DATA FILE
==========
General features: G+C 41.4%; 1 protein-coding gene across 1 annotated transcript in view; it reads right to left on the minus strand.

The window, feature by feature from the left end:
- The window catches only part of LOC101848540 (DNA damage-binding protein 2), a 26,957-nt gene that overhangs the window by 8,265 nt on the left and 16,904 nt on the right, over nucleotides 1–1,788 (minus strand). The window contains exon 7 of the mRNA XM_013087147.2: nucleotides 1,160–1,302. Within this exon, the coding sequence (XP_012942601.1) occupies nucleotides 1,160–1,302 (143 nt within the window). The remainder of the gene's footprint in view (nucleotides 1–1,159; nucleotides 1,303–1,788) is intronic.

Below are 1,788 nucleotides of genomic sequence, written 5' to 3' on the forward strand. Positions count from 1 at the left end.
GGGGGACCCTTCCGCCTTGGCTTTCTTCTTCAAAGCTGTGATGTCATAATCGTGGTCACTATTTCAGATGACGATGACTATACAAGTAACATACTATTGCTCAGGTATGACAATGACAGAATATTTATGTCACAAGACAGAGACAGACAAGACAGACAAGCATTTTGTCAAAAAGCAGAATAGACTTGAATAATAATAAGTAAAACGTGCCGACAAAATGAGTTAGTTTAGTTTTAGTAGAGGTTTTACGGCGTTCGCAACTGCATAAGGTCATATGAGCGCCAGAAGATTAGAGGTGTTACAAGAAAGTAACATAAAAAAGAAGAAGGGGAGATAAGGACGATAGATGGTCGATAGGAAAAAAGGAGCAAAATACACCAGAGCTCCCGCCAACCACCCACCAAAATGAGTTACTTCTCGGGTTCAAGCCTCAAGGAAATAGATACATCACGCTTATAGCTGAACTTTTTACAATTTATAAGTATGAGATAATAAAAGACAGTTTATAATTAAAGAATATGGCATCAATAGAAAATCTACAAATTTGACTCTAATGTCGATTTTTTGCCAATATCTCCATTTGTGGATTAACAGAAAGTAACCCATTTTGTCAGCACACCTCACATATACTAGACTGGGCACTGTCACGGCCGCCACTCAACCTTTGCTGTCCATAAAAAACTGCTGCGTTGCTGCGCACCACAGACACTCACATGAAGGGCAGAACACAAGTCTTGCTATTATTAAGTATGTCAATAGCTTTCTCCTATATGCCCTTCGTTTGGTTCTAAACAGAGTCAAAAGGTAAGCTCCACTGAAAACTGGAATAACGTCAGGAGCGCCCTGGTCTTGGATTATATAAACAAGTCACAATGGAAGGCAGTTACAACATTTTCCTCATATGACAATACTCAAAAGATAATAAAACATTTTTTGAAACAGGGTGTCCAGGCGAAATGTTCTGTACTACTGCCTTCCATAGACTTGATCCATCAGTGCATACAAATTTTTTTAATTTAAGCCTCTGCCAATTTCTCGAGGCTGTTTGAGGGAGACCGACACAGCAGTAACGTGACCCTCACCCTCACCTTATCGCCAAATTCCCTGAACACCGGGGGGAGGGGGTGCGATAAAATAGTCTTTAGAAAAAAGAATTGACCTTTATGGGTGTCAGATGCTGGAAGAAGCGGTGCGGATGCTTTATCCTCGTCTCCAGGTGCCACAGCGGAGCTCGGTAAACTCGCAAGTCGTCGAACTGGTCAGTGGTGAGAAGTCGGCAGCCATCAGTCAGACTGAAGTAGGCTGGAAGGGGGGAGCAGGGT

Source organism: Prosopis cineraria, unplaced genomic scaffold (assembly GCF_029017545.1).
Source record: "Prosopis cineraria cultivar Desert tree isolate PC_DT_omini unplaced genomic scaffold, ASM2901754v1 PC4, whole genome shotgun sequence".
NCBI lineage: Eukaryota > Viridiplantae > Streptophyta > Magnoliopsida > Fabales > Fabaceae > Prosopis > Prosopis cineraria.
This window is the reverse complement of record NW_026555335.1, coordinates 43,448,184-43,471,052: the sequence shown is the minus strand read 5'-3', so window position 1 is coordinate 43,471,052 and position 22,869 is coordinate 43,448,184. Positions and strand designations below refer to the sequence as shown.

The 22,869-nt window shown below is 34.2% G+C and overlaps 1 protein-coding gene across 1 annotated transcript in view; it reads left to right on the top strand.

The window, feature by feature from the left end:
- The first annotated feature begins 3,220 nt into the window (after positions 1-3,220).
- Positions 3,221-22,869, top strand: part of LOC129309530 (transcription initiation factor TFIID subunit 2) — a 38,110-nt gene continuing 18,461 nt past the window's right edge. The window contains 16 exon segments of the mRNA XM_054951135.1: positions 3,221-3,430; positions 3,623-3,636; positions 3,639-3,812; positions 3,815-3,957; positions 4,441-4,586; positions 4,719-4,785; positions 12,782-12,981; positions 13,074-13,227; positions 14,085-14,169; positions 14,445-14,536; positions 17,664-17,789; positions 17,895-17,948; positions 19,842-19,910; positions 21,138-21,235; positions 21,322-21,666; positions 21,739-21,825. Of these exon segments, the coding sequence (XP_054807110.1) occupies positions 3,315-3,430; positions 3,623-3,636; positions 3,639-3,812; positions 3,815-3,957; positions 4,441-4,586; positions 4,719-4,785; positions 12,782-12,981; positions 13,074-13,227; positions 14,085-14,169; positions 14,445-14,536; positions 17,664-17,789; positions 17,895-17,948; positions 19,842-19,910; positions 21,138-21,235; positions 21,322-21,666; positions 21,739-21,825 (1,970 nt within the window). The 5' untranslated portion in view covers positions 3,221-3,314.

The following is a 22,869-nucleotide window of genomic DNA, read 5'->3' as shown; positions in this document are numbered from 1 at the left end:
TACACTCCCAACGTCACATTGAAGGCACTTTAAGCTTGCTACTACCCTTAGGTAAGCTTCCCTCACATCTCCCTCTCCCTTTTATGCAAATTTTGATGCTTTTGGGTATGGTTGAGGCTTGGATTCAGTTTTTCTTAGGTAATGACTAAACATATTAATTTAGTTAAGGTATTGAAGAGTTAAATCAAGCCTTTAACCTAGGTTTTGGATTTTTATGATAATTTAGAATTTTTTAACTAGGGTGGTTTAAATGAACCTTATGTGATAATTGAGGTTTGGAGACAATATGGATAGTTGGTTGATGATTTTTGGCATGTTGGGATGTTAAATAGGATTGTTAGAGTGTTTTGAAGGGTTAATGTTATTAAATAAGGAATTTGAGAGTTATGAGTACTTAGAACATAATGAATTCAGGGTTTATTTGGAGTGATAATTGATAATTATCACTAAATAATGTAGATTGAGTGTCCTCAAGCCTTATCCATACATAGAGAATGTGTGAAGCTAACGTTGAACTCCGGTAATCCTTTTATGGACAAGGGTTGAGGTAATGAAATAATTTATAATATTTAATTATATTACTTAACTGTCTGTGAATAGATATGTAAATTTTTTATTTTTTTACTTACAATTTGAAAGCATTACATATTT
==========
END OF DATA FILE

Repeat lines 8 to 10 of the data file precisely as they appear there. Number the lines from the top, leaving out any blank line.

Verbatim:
NCBI lineage: Eukaryota > Viridiplantae > Streptophyta > Magnoliopsida > Fabales > Fabaceae > Prosopis > Prosopis cineraria.
This window is the reverse complement of record NW_026555335.1, coordinates 43,448,184-43,471,052: the sequence shown is the minus strand read 5'-3', so window position 1 is coordinate 43,471,052 and position 22,869 is coordinate 43,448,184. Positions and strand designations below refer to the sequence as shown.

The 22,869-nt window shown below is 34.2% G+C and overlaps 1 protein-coding gene across 1 annotated transcript in view; it reads left to right on the top strand.